Owner Theresa Arsenault and the petal-pushers at Dogwood Floral Design teach the art of building a beauteous bouquet. With no more than eight students per class, this small informal workshop explores how to artfully arrange a few hand-selected seasonal blooms. Pupils will play with color palettes and learn to layer textures, as well as discuss which blossom looks best on a trick squirting boutonnière. The price of tuition covers floral shears and a take-home vase or container for each colorful creation, as well as light refreshments to be enjoyed at the session's end.
A Harvard Square fixture for more than 50 years, Dickson Brothers equips crafty carpenters and handy homeowners with home-improvement supplies to help execute DIY restorations. Create family-room frescoes with California and Pratt & Lambert paints ($36.99/gallon), using tidy tools such as brooms ($5.69), irons ($17.99), and vacuums ($69.99) as inspiration. Illuminate lavish living spaces with lava lamps ($17.99) while brand-new teakettles ($20.99) warm up human interiors.
A half-century after its founding, the local hardware haven continues its dedication to equipping households and handypersons with a durable selection of tools, paints, and domiciliary goods. Fixers can latch onto a selection of single paintbrushes and paint rollers from Purdy ($12.99+) when slathering walls and white-suited dignitaries in paints from Benjamin Moore and more. Luminous spiral light bulbs ($3.49+) illuminate proud detailing work performed with Ace sanding sheets ($11.49+), and adjustable wrenches ($16.99+) finally find homes populating desolate tool belts. Reinforce driveways with a two-year sealer from Black Jack ($16.99+), or patch up cracks and ominous chasms with a self-adhesive asphalt-repair fabric from Driveway Medic ($11.99). Amicable staff members roam the voluminous aisles, wearing capes while flaunting their ability to cut keys, mix paints, and custom order any of Ace’s goods while customers browse through the store's impressive selection of heating and cooling tackle, patio furniture, and automotive accessories.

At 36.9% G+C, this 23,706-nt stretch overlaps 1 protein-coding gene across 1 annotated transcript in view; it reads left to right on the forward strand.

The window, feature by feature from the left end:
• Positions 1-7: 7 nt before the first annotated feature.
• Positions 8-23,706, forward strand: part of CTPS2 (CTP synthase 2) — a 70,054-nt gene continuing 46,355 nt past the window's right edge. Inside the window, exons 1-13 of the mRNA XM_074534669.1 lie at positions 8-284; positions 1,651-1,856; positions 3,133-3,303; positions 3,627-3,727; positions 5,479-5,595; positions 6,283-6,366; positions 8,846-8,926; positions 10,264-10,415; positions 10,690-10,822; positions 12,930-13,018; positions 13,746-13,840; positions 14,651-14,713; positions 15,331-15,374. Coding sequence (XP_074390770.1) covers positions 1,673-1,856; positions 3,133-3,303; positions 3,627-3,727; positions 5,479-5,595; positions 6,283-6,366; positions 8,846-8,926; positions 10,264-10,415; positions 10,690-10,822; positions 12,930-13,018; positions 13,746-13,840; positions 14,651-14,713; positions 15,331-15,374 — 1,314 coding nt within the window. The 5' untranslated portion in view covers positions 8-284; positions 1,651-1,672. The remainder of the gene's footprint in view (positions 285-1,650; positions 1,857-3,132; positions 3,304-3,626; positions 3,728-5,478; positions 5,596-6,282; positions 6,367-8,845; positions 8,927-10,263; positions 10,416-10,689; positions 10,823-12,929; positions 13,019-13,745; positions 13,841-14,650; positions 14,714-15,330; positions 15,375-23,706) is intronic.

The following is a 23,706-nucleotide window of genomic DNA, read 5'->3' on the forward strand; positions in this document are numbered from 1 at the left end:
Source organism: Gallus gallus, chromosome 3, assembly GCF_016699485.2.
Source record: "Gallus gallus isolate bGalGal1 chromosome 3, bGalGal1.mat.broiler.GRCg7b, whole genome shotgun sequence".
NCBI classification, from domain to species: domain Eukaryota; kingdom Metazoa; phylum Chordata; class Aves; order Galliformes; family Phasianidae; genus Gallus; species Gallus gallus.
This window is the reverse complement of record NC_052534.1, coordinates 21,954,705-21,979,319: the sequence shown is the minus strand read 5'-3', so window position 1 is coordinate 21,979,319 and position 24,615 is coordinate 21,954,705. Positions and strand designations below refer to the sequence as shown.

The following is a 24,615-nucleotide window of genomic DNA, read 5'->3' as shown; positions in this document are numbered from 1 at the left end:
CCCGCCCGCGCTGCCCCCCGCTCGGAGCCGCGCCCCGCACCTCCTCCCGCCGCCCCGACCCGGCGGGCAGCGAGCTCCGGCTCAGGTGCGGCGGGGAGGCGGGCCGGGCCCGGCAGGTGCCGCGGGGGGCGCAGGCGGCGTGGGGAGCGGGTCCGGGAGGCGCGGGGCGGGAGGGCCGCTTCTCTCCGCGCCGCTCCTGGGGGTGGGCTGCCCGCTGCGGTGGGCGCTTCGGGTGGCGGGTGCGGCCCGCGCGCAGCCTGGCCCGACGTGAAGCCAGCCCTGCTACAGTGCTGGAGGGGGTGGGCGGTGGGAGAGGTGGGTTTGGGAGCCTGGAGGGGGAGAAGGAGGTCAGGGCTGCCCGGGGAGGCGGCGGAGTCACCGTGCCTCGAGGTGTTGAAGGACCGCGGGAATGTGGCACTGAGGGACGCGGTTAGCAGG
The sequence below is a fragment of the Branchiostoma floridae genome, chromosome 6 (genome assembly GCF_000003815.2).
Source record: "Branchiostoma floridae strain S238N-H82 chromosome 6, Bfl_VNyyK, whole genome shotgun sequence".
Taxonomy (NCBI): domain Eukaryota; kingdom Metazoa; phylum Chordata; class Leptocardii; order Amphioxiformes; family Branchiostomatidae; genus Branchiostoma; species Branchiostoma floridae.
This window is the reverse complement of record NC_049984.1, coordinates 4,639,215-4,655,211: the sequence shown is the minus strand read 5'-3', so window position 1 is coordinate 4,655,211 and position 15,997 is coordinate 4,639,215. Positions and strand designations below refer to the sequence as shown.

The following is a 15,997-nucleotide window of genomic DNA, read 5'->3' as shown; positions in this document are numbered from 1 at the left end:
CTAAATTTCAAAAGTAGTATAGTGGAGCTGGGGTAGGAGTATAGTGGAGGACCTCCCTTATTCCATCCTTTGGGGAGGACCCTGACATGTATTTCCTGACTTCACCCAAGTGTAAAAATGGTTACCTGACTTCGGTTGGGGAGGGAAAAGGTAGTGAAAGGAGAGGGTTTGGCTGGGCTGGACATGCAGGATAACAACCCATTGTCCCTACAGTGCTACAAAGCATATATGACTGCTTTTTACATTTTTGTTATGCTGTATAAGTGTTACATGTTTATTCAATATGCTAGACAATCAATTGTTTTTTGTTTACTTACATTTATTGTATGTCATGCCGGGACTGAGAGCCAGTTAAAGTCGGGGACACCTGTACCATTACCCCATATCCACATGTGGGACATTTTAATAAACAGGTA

Roberta Dehman Hershon founded Hope in Bloom after her lifelong friend and fellow gardener died of breast cancer in 2005. The organization designs and installs indoor and outdoor gardens at the homes of Massachusetts residents who are undergoing treatment for breast cancer. With gardens tailored to each individual's living space and lifestyle, they serve as tranquil sanctuaries and have helped improve the quality of life for women and men with breast cancer and their families during what is often a stressful time.
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